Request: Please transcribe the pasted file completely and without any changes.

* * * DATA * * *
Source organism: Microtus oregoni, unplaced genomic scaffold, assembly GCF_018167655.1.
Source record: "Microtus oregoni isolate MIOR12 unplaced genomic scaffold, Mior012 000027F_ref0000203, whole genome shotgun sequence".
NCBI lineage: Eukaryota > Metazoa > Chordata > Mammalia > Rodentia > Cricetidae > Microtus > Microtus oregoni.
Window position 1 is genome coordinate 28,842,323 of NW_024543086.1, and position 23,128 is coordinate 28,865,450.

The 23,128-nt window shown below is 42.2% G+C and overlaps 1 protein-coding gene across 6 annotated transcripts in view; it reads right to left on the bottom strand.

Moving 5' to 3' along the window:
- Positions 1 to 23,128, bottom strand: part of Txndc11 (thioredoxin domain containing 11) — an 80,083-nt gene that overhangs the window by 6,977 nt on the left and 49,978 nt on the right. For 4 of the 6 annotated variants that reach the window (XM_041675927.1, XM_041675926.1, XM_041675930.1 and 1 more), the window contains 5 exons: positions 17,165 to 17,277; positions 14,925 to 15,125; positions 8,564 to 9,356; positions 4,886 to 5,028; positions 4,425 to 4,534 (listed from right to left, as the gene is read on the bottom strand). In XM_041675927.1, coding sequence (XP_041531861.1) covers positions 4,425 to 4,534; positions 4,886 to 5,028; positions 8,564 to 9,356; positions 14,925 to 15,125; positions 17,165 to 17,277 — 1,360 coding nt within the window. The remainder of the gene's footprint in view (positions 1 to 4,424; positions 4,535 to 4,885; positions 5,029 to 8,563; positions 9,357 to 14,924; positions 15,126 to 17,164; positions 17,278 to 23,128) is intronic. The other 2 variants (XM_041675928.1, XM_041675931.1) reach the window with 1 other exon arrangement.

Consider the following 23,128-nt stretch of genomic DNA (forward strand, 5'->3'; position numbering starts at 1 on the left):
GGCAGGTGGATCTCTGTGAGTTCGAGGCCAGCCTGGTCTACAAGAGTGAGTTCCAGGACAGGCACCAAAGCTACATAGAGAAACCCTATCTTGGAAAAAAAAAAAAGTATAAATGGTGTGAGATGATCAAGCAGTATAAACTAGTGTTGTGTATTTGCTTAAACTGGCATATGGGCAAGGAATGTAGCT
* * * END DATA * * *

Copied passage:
Source organism: Microtus oregoni, unplaced genomic scaffold, assembly GCF_018167655.1.
Source record: "Microtus oregoni isolate MIOR12 unplaced genomic scaffold, Mior012 000027F_ref0000203, whole genome shotgun sequence".
NCBI lineage: Eukaryota > Metazoa > Chordata > Mammalia > Rodentia > Cricetidae > Microtus > Microtus oregoni.
Window position 1 is genome coordinate 28,842,323 of NW_024543086.1, and position 23,128 is coordinate 28,865,450.

The 23,128-nt window shown below is 42.2% G+C and overlaps 1 protein-coding gene across 6 annotated transcripts in view; it reads right to left on the bottom strand.

Moving 5' to 3' along the window:
- Positions 1 to 23,128, bottom strand: part of Txndc11 (thioredoxin domain containing 11) — an 80,083-nt gene that overhangs the window by 6,977 nt on the left and 49,978 nt on the right. For 4 of the 6 annotated variants that reach the window (XM_041675927.1, XM_041675926.1, XM_041675930.1 and 1 more), the window contains 5 exons: positions 17,165 to 17,277; positions 14,925 to 15,125; positions 8,564 to 9,356; positions 4,886 to 5,028; positions 4,425 to 4,534 (listed from right to left, as the gene is read on the bottom strand). In XM_041675927.1, coding sequence (XP_041531861.1) covers positions 4,425 to 4,534; positions 4,886 to 5,028; positions 8,564 to 9,356; positions 14,925 to 15,125; positions 17,165 to 17,277 — 1,360 coding nt within the window. The remainder of the gene's footprint in view (positions 1 to 4,424; positions 4,535 to 4,885; positions 5,029 to 8,563; positions 9,357 to 14,924; positions 15,126 to 17,164; positions 17,278 to 23,128) is intronic. The other 2 variants (XM_041675928.1, XM_041675931.1) reach the window with 1 other exon arrangement.

Consider the following 23,128-nt stretch of genomic DNA (forward strand, 5'->3'; position numbering starts at 1 on the left):
GGCAGGTGGATCTCTGTGAGTTCGAGGCCAGCCTGGTCTACAAGAGTGAGTTCCAGGACAGGCACCAAAGCTACATAGAGAAACCCTATCTTGGAAAAAAAAAAAAGTATAAATGGTGTGAGATGATCAAGCAGTATAAACTAGTGTTGTGTATTTGCTTAAACTGGCATATGGGCAAGGAATGTAGCT